By Kenneth Rijock
MIAMI, USA -- The former Antigua and Barbuda-based Ponzi king, R Allen Stanford, who is preparing to file a petition for a writ of certiorari to the United States Supreme Court, may be wasting his time.
R. Allen Stanford
The high court recently refused to hear certiorari petitions filed on behalf of two of Stanford's senior executives, Mark Kuhrt, and Gilbert Lopez, Jr. Both men had received 20-year sentences after being convicted on multiple counts of wire fraud, and wire fraud conspiracy, and the Fifth Circuit Court of Appeals had affirmed their convictions.
The Supreme Court apparently did not buy into the two defendants' arguments to the effect that there was a conflict in the decisions of the various circuits regarding errors in jury instructions, and considered that any errors that occurred during their trial were harmless, given the evidence admitted.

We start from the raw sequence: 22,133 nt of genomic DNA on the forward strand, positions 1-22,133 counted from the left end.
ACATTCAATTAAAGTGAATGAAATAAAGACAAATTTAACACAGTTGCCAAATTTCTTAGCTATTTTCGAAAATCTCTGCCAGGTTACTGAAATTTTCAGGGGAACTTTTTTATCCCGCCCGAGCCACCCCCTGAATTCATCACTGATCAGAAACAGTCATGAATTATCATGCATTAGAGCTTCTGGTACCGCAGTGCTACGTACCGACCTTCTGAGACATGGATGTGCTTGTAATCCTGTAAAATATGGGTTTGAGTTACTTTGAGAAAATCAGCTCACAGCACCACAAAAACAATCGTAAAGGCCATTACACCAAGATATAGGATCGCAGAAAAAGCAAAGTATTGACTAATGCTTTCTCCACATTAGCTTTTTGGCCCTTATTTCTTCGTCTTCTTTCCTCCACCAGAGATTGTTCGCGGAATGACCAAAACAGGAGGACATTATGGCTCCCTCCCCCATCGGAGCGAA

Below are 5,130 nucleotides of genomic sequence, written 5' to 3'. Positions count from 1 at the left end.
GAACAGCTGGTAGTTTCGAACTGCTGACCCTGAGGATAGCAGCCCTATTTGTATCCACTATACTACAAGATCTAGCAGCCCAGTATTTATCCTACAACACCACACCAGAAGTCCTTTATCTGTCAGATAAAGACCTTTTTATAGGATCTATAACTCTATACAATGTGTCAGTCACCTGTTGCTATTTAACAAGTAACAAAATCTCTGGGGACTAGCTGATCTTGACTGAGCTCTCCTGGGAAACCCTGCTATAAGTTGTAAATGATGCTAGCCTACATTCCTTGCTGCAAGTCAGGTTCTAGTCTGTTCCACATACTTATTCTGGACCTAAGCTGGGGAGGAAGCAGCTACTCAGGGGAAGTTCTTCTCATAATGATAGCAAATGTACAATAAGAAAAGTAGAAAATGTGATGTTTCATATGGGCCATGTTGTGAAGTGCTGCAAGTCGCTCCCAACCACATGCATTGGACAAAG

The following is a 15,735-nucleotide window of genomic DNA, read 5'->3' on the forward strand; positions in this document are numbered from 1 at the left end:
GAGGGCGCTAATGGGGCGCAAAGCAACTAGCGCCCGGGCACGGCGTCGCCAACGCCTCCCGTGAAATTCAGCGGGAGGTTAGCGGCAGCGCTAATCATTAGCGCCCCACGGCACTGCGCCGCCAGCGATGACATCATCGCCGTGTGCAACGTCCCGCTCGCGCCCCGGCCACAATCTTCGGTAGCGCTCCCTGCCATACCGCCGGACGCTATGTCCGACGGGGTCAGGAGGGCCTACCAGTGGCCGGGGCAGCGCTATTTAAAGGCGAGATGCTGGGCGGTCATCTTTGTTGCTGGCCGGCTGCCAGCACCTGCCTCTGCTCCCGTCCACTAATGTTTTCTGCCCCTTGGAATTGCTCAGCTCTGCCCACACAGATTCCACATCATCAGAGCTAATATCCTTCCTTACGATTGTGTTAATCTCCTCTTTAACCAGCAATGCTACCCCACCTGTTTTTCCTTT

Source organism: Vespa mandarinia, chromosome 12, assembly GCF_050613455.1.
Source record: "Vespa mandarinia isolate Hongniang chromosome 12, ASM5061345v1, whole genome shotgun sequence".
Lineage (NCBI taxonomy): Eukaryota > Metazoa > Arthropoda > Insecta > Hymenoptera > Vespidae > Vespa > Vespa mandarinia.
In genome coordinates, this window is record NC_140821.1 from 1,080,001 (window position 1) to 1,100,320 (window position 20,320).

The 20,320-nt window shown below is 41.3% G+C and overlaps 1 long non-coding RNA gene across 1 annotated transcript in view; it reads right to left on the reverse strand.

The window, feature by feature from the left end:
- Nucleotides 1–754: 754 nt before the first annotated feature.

Stanford, who reportedly is also seeking to have his conviction and sentence heard, pursuant to conflict certiorari, has an uphill battle even to get in the door. Only a small fraction of certiorari petitions are ever granted by the Supreme Court, and it is doubtful that he will be successful.
Furthermore, his post-trial filings have all been pro se, filed without the benefit of an attorney. As the saying goes, a person who represents himself has a fool for a client. Was he planning on arguing the case himself before the Supreme Court?
Kenneth Rijock is a banking lawyer turned-career money launderer (10 years), turned-compliance officer specialising in enhanced due diligence, and a financial crime consultant who publishes a Financial Crime Blog. The Laundry Man, his autobiography, was published in the UK on 5 July 2012.